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Germany-based Grovy brings instant delivery to Romania

Thomas-Christian Adam, Co-founder and Co-CEO at Grovy
Image credit: Thomas-Christian Adam, Co-founder and Co-CEO at Grovy, LinkedIn
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Back in November, the entry of fast-delivery grocery player Rohlik in Romania was signaling the potential of a growing market for convenient shopping. The newest player is Germany-based Grovy, the first 10-minute instant delivery company to enter the Romanian market, and a startup with increasing presence in Central and Eastern Europe. A recent $3M fundraising round in convertible notes led by Lighthouse Ventures, based in Czech Republic, is fuelling Grovy’s expansion to CEE.

Headquartered in Frankfurt, Grovy launched earlier this year, with offices also in Mainz. By now, it is also present in Poland, Czech Republic, and Romania.

Essentially, Grovy offers 10-minutes delivery for over 2,000 products including fresh food, packaged food, and non-food items, as a faster and more comfortable alternative to supermarket shopping.

The German market, however, has already been home to strong market players, which is why the company is looking to expand to CEE and Eastern Europe, where they can be ahead of the trend. In Germany, Gorillas and Flink already reached a unicorn status in less than one year of operations. Flink announced the achievement earlier this month, after raising a $750 million Series B.

Elsewhere in Poland, another instant delivery player, Lisek, serves large areas in Warsaw and Krakow, having built a network of dark stores to handle orders. And in Czech Republic, fast-delivery grocery player Rohlik has experienced continuous strong growth, recently raising a $100M Series C, and becoming a unicorn.

In Eastern Europe, the opportunity for instant delivery, or quick commerce – in 15 minutes or less – in Romania is largely still untapped. Currently, the company delivers in 3 areas of Bucharest, in a 2.5 km range. They plan to open 15 dark stores in the capital, and halve the range of distribution.

Grovy aims to steer clear of the market noise with the first instant-delivery-only proposition. Another area where they focus efforts is reducing environmental impact. The company delivers only on e-bikes and uses only paper bags for packaging. The delivery fee is also lower than other delivery providers with 1.95 in Germany and 1 in Romania.

Read more:  3D food printing with a social cause: The story of Manna Food Solutions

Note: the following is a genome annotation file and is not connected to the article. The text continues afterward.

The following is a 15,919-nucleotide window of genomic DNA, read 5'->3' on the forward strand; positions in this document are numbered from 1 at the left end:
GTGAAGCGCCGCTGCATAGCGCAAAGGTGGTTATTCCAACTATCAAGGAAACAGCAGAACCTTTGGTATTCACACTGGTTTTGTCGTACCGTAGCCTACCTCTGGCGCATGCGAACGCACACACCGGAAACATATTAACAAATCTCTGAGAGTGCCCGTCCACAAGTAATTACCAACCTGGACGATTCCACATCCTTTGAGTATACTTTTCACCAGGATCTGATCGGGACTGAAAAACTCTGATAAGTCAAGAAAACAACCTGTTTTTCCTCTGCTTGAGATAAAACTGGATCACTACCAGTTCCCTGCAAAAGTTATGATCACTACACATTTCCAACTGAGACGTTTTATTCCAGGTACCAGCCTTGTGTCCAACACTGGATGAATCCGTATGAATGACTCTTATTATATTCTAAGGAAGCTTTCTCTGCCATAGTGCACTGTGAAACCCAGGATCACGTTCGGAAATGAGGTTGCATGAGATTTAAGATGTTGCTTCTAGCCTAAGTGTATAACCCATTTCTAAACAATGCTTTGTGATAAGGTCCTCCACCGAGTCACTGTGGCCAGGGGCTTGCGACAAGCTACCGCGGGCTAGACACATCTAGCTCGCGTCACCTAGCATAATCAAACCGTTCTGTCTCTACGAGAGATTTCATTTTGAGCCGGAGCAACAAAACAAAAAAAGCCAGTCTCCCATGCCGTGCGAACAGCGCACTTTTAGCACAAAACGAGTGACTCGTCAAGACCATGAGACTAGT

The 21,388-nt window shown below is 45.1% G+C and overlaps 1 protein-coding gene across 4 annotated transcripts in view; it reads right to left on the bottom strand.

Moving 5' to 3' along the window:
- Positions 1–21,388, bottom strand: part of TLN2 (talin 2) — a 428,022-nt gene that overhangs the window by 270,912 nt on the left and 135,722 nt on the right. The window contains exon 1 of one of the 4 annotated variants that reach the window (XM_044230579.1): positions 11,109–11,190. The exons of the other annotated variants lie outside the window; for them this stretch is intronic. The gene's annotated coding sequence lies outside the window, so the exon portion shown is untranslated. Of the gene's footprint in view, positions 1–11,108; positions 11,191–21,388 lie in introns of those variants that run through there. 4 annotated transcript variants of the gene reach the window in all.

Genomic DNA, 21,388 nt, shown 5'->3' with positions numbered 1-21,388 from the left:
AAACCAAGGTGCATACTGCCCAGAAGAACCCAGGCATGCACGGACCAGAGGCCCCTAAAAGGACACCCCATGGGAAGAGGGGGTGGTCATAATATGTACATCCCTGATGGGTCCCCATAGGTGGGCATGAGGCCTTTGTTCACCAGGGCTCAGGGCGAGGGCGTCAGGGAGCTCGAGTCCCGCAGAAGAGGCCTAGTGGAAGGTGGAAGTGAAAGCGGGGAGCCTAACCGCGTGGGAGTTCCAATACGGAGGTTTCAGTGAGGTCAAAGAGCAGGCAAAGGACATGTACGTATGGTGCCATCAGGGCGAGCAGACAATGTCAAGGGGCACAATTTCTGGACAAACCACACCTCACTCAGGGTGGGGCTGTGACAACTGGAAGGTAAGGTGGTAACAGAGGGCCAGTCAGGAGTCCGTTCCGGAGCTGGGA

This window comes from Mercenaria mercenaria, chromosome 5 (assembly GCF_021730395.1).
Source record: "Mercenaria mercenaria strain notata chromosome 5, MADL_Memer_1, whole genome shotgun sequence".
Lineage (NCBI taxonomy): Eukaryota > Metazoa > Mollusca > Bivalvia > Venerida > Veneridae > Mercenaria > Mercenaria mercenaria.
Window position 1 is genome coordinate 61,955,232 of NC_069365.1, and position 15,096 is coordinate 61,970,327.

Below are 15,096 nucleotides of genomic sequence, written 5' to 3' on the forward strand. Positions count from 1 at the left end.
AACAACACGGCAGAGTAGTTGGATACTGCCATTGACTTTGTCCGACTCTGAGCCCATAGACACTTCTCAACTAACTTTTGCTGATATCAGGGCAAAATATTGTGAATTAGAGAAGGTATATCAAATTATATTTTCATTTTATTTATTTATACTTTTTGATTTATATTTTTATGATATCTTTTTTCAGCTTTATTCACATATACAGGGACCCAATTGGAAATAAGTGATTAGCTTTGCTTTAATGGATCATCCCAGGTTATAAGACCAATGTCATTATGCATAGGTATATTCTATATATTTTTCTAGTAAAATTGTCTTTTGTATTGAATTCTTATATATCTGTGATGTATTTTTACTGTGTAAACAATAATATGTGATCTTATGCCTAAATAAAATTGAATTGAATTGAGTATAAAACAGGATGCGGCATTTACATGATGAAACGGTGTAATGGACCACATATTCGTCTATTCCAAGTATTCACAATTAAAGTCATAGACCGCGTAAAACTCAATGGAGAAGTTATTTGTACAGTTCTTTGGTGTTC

Tapping the potential for instant delivery in the Romanian market

Grovy’s main competitors in Romania are fast-delivery commerce players – and a good number of them. The market is abundant with companies racing for fast delivery – in 1 hour or less. The quick spread of grocery delivery companies was encouraged by the increasing demand for convenient shopping, and the switch to e-commerce. Many local grocery retailers have been partnering with delivery companies to serve this growing segment. 

Spanish quick commerce startup Glovo is one of the strongest local players, recently consolidating its position by acquiring delivery service foodpanda from Delivery Hero. They also acquired Spanish delivery app Lola Market. 

Aside from partnering with restaurants and big supermarket chains in Romania, Glovo recently opened their own micro fulfillment centers, or dark stores, under Glovo Express. They are aiming for 15 units across key cities and a product range of 2,500 groceries by the end of the year.

Meanwhile, French retailer Carrefour partners with delivery company Bringo. Recently, they launched a 30-minutes delivery across selected stores in two Romanian cities.

At the beginning of 2022, a new player will be joining the market for same-day grocery delivery, as Italian company Everli announced its plans to open offices in Bucharest.

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https://therecursive.com/author/antoanelaionita/

Antoanela is a Deputy Editor at The Recursive, where she writes about climate tech, blockchain, and other high-impact innovations in Southeast Europe. She loves complex topics and translating geek to chic. Her holy grail is telling stories that have great potential for social and environmental impact. Prior to becoming a full-time journalist, she worked in various sustainability roles.
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